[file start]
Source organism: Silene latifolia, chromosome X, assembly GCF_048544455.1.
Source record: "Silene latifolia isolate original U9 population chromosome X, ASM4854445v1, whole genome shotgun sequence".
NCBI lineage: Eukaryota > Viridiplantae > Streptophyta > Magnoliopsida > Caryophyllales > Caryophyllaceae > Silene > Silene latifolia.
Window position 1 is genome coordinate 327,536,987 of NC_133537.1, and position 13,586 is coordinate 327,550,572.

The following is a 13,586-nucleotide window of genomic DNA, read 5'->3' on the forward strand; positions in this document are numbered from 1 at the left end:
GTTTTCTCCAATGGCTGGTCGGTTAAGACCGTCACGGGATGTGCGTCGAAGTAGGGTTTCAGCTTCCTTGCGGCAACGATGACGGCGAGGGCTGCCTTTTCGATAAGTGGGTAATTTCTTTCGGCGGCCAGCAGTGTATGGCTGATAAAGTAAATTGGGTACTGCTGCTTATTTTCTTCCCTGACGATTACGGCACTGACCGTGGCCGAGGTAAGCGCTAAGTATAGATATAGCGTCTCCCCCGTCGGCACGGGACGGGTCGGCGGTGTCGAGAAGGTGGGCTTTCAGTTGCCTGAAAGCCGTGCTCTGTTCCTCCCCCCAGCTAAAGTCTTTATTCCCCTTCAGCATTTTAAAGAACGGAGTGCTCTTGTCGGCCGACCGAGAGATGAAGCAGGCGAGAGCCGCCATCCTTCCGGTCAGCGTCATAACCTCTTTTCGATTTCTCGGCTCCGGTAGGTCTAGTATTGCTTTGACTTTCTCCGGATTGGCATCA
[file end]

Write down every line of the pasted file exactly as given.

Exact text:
Source organism: Silene latifolia, chromosome X, assembly GCF_048544455.1.
Source record: "Silene latifolia isolate original U9 population chromosome X, ASM4854445v1, whole genome shotgun sequence".
NCBI lineage: Eukaryota > Viridiplantae > Streptophyta > Magnoliopsida > Caryophyllales > Caryophyllaceae > Silene > Silene latifolia.
Window position 1 is genome coordinate 327,536,987 of NC_133537.1, and position 13,586 is coordinate 327,550,572.

The following is a 13,586-nucleotide window of genomic DNA, read 5'->3' on the forward strand; positions in this document are numbered from 1 at the left end:
GTTTTCTCCAATGGCTGGTCGGTTAAGACCGTCACGGGATGTGCGTCGAAGTAGGGTTTCAGCTTCCTTGCGGCAACGATGACGGCGAGGGCTGCCTTTTCGATAAGTGGGTAATTTCTTTCGGCGGCCAGCAGTGTATGGCTGATAAAGTAAATTGGGTACTGCTGCTTATTTTCTTCCCTGACGATTACGGCACTGACCGTGGCCGAGGTAAGCGCTAAGTATAGATATAGCGTCTCCCCCGTCGGCACGGGACGGGTCGGCGGTGTCGAGAAGGTGGGCTTTCAGTTGCCTGAAAGCCGTGCTCTGTTCCTCCCCCCAGCTAAAGTCTTTATTCCCCTTCAGCATTTTAAAGAACGGAGTGCTCTTGTCGGCCGACCGAGAGATGAAGCAGGCGAGAGCCGCCATCCTTCCGGTCAGCGTCATAACCTCTTTTCGATTTCTCGGCTCCGGTAGGTCTAGTATTGCTTTGACTTTCTCCGGATTGGCATCA